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Pain's 'Chittagong': Resonance of a passionate cry for freedom
Bedabrata (Bedabrato) Pain's debut film 'Chittagong' transforms an apocryphal historical anecdote into a passionate cry for freedom, which resonates in the soul of a teenager. The world premier of film took place on April 10, 2012 at Los Angeles.

BEDABRATA PAIN'S Chittagong is being released this month, raising the expectations of many people, who are desperately waiting to hit the theatres. Set against the backdrop of the Chittagong Armoury Raid of 1930, a little known saga related to the British-occupied India, Pain’s debut film Chittagong is more than a political movie.

As in Raja Rao’s Kanthapura, Moorthy represented Gandhism, in a similar way, the boy Jhunku played by Delzad Hiwale accepted the discipleship of Masterda whose name was synonymous with revolution against the British Raj. Thus, Chittagong is not directly a historic biographical film about Masterda Surya Sen. It is more about the revolutionary sensitivity than about the life of a freedom fighter who fought for Indian Independence.

Khelein Hum Jee Jaan Sey, another film on the same theme of Chittagong Armoury Raid is a Hindi period piece film based on the book 'Do And Die' by Manini Chatterjee, directed by Ashutosh Gowariker, which gets the patronage of the Big B for its release. Pain did not depend on one particular book. He studied varied sources and talked to many people and in a word, the film is the outcome of a long academic research. He made Jhunku and not Masterda to play the lead role. Mulk Raj Anand introduced the character of Mahatma Gandhi but Raja Rao in his Kanthapura did not do it. This is also true of Pain’s film. Jhunku is here the alter ego of Masterda who himself was inspired by his teacher to join the freedom movement.

Masterda Surya Sen (played by Manoj Bajpai in the film) dared to take on the empire with a group of schoolboys and young women and a few colleagues. But this story was secondary and multiple perspectives enrich the plot. The diffident 14-year-old boy, Jhunku coming under the spell of Masterda seems to be more important in the film. Chittagong has a psychological base and the story of Surya Sen Masterda is in the distant background more as a myth for the young boy. It is a vague myth reflecting the aspirations of the youth who are maddened by the desire for freedom like Moorthy of Raja Rao’s Kanthapura.

The name of Masterda iconises fight against the British Raj. Surya Sen was initiated into the revolutionary world in 1916 by one of his teachers while he was an arts student at the Behrampore College. On his return to Chittagong in 1918, he became the President of the Indian National Congress. He revived the hardline patriotic organization including Jugantar in different parts of the Chittagong district. He was convinced of the need for secret guerilla warfare against the colonial government. There are beautiful scenic shots showing the broad day robbery at the treasury office of the Assam –Bengal Railway at Chittagong.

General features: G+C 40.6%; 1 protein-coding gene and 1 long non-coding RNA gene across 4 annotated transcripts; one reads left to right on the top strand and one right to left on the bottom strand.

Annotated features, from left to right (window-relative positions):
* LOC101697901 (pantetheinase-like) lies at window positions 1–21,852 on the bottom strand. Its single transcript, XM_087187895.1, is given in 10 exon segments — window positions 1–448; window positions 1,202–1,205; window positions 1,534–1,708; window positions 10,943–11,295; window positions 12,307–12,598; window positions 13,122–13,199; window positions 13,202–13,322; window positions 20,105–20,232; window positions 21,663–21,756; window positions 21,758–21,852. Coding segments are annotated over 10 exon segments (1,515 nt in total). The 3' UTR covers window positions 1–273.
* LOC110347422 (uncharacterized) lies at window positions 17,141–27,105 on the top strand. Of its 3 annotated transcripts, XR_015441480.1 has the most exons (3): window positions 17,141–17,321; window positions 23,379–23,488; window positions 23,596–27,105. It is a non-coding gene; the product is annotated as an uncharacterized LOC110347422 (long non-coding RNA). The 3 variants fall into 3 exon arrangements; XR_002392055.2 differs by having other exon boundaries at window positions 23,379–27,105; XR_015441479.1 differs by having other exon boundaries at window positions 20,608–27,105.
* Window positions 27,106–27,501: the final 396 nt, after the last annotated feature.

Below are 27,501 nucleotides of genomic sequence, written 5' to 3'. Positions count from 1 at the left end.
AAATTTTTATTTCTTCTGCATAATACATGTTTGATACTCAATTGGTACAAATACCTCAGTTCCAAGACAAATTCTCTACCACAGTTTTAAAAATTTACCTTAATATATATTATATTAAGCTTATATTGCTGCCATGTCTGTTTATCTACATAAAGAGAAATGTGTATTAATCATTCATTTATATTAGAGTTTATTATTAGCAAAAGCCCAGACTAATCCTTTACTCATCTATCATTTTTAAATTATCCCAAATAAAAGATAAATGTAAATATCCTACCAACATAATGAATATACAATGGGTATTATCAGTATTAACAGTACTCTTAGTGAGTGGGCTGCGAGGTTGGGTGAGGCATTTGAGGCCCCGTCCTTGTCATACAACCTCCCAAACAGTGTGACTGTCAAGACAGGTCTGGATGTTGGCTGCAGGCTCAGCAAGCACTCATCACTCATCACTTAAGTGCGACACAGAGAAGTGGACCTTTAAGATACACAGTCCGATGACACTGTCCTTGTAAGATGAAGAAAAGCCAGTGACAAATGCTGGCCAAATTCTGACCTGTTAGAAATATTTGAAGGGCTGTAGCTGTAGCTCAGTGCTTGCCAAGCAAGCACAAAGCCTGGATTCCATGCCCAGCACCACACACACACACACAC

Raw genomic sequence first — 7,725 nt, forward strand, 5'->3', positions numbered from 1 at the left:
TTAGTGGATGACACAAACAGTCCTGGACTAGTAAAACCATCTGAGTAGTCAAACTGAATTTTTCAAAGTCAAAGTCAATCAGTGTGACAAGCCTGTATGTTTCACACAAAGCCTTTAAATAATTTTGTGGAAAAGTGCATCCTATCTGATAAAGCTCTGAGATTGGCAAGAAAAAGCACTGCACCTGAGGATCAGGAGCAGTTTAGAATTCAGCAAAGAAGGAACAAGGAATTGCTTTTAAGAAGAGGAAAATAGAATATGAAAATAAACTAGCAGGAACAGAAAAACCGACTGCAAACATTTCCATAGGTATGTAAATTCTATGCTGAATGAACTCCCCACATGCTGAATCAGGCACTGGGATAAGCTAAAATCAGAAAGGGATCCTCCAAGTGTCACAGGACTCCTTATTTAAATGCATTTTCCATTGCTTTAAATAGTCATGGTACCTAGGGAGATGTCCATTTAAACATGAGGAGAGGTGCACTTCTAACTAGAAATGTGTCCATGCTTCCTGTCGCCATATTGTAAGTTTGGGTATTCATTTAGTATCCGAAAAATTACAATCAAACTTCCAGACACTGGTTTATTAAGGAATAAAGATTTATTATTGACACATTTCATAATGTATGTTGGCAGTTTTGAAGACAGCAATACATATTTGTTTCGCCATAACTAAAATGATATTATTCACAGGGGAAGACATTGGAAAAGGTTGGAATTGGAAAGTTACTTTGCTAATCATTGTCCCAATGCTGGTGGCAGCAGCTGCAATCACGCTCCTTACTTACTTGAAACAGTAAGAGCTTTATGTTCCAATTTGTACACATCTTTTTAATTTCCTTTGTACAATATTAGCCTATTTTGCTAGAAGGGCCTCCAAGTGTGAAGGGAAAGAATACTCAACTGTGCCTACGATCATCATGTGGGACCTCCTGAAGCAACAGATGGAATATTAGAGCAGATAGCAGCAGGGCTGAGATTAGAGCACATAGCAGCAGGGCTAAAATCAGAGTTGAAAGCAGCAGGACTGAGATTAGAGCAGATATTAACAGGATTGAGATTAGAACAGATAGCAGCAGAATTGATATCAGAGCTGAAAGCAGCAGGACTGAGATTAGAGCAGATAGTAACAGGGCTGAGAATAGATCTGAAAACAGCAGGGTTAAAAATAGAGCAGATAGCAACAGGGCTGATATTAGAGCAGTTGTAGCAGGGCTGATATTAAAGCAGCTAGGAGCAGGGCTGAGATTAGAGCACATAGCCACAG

Pain also elaborately portrayed the rather vague historical incident to focus on the success rather than the defeat in the Armoury Raid of 1930. It was the first anti -British revolutionary violence and the camera had its distinct focus on it. The 1930 Chittagong Uprising was among the first events to challenge colonial authority, setting the stage for India’s independence in 1947. Master Da was one such character. He dared to dream that the mighty British Empire can be defeated militarily. All these are chronicled in the film Chittagong and people will enjoy them both in Bangladesh and India.

Persuasive period details and competent filmmaking are not enough to overcome the predominantly self-conscious writing and unimpressive performances either, rendering the film more passing curiosity than epic milestone. Many history books depict the Chittagong uprising as finished when Master Da gets killed but 90% of the people who took part in Chittagong struggle actually survived and participated in many more struggles later. Master Da's character was one of the most difficult characters to portray chiefly because his character is inspiring like that of Subhash Bose, another real person whose life is shrouded in mystery. Everybody in Bengal knows about Master Da, and Pain very rightly as a director chose to show a positive aspect in the film on the Chittagong uprising.